The International Women’s Media Foundation (IWMF) in D.C. established an award to honor the memory of Gwen Ifill, the legendary co-anchor of the PBS Newshour, who passed away in November 2016. According to a release, “Ifill was a bright light in the news industry, an incredible role model and mentor for young journalists – especially women journalists of color – and a friend of the IWMF.  The Award will be given annually to an outstanding woman journalist of color whose work carries forward Ifill’s legacy.

“Judy Woodruff, Ifill’s co-anchor on the PBS Newshour and an IWMF founder said, “My dear friend Gwen Ifill was a trail-blazing journalist who believed passionately in the need to open doors for other women journalists, to make sure that especially young women of color had the same opportunities she’d had.  This program developed by the IWMF will help ensure that Gwen’s goal is realized. She would be thrilled to know her legacy lives on in this and so many other ways. ”

“The 2017 honoree will be announced at the IWMF’s Courage in Journalism Awards ceremony in Washington, DC on October 23, which will be held at the Newseum and hosted by Woodruff. Courage in Journalism Award ceremonies will also take place in New York on October 18 and in Los Angeles on October 25.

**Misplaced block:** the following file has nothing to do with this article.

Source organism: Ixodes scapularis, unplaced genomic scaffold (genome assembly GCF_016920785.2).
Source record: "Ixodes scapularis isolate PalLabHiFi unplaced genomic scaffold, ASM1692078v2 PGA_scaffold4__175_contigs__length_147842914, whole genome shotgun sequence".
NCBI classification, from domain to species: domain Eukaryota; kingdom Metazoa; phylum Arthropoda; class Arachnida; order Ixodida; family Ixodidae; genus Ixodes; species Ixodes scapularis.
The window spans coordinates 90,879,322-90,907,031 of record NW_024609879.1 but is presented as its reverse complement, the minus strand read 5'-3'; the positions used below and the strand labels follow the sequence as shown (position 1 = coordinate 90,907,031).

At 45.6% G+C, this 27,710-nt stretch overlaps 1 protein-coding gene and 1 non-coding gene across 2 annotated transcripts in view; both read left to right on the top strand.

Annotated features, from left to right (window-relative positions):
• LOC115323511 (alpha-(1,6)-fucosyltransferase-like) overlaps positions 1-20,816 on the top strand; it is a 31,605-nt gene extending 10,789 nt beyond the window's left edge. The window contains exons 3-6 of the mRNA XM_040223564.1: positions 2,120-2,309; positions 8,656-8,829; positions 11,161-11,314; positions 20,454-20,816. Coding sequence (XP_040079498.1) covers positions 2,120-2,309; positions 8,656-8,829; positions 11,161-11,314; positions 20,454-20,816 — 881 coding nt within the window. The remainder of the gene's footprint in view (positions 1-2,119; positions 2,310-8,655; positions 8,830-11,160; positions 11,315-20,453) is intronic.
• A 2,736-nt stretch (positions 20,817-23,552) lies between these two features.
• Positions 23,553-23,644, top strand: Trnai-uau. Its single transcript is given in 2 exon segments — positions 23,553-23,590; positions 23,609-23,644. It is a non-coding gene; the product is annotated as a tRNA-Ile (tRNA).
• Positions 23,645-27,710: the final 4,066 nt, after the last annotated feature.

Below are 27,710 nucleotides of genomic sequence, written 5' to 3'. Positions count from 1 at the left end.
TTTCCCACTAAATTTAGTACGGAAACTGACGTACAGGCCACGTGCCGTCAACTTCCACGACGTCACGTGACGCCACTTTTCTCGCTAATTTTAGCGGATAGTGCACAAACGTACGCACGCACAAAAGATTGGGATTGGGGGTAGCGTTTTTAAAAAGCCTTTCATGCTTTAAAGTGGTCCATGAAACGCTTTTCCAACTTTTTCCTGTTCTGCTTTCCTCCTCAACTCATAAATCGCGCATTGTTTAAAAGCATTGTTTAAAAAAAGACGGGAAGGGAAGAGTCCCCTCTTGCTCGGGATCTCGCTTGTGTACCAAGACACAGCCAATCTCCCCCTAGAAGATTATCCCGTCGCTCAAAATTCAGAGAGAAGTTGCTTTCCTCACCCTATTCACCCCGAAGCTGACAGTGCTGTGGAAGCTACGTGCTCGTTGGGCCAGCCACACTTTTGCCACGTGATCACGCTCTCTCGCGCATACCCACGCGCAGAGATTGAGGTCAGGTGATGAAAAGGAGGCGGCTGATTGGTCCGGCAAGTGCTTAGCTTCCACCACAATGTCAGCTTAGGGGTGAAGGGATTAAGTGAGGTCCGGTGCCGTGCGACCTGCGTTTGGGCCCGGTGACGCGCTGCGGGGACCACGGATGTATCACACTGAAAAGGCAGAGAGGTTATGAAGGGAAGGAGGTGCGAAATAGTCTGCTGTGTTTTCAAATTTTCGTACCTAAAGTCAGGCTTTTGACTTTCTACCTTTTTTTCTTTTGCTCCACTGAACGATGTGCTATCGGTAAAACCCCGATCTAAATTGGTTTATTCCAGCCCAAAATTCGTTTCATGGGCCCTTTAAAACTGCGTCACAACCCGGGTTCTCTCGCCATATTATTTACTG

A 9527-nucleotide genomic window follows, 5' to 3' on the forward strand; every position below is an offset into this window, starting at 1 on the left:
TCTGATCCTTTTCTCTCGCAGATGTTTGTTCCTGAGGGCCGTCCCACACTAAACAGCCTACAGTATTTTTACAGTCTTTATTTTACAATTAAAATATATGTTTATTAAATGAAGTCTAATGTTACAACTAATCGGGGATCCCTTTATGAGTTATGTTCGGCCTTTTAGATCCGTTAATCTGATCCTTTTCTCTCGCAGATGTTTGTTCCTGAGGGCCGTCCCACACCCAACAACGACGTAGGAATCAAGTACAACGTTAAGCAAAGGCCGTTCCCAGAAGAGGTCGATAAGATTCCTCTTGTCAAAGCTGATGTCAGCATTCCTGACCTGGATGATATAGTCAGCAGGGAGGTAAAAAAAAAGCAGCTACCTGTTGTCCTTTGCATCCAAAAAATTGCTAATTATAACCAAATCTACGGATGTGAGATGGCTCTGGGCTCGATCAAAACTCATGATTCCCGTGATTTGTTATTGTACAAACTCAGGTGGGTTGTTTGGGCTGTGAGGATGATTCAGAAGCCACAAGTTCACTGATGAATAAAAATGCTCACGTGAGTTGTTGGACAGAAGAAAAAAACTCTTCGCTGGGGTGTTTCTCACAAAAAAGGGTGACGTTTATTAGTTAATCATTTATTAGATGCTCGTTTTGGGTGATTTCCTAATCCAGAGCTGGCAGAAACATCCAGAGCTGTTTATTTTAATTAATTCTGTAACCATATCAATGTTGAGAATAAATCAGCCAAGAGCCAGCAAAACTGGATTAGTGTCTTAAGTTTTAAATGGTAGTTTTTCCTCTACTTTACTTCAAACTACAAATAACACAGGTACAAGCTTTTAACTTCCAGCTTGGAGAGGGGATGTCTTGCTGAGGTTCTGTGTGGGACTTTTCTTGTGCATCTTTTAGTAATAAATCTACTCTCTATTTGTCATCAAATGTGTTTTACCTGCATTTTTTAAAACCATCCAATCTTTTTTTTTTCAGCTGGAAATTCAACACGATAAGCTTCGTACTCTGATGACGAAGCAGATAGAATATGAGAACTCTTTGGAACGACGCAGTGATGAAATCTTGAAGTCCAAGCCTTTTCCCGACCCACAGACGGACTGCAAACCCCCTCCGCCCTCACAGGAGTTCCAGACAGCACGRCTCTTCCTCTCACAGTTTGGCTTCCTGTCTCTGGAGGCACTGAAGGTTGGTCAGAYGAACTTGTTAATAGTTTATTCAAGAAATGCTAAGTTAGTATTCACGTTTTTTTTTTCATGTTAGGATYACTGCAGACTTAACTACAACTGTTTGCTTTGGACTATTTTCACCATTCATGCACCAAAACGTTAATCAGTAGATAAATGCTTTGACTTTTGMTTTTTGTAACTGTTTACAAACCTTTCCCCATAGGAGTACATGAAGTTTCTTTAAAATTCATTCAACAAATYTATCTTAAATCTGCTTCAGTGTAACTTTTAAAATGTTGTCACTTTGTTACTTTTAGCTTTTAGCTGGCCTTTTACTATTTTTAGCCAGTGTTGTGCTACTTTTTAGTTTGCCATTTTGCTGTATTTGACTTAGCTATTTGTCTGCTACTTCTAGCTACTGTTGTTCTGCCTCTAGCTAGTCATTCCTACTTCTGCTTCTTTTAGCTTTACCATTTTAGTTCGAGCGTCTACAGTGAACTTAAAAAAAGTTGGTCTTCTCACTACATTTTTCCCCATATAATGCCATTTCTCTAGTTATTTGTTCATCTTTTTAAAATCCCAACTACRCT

“In addition to the award, the IWMF will develop a corresponding program focused on mentorship and network building. It will be open to both journalism students and women journalists of color working in the news media.

“Candidates for the award will be evaluated on criteria including their record of outstanding achievement in journalism, and the extent to which they represent the values Ifill embodied, including in the areas of mentorship, leadership, and commitment to diversity in journalism.”

Now in its 28th year, the IWMF Courage in Journalism Awards celebrate women journalists who set themselves apart through extraordinary bravery. The Lifetime Achievement Award honors one woman who has set new standards for journalists and encourages future generations of reporters to find their voices.

 

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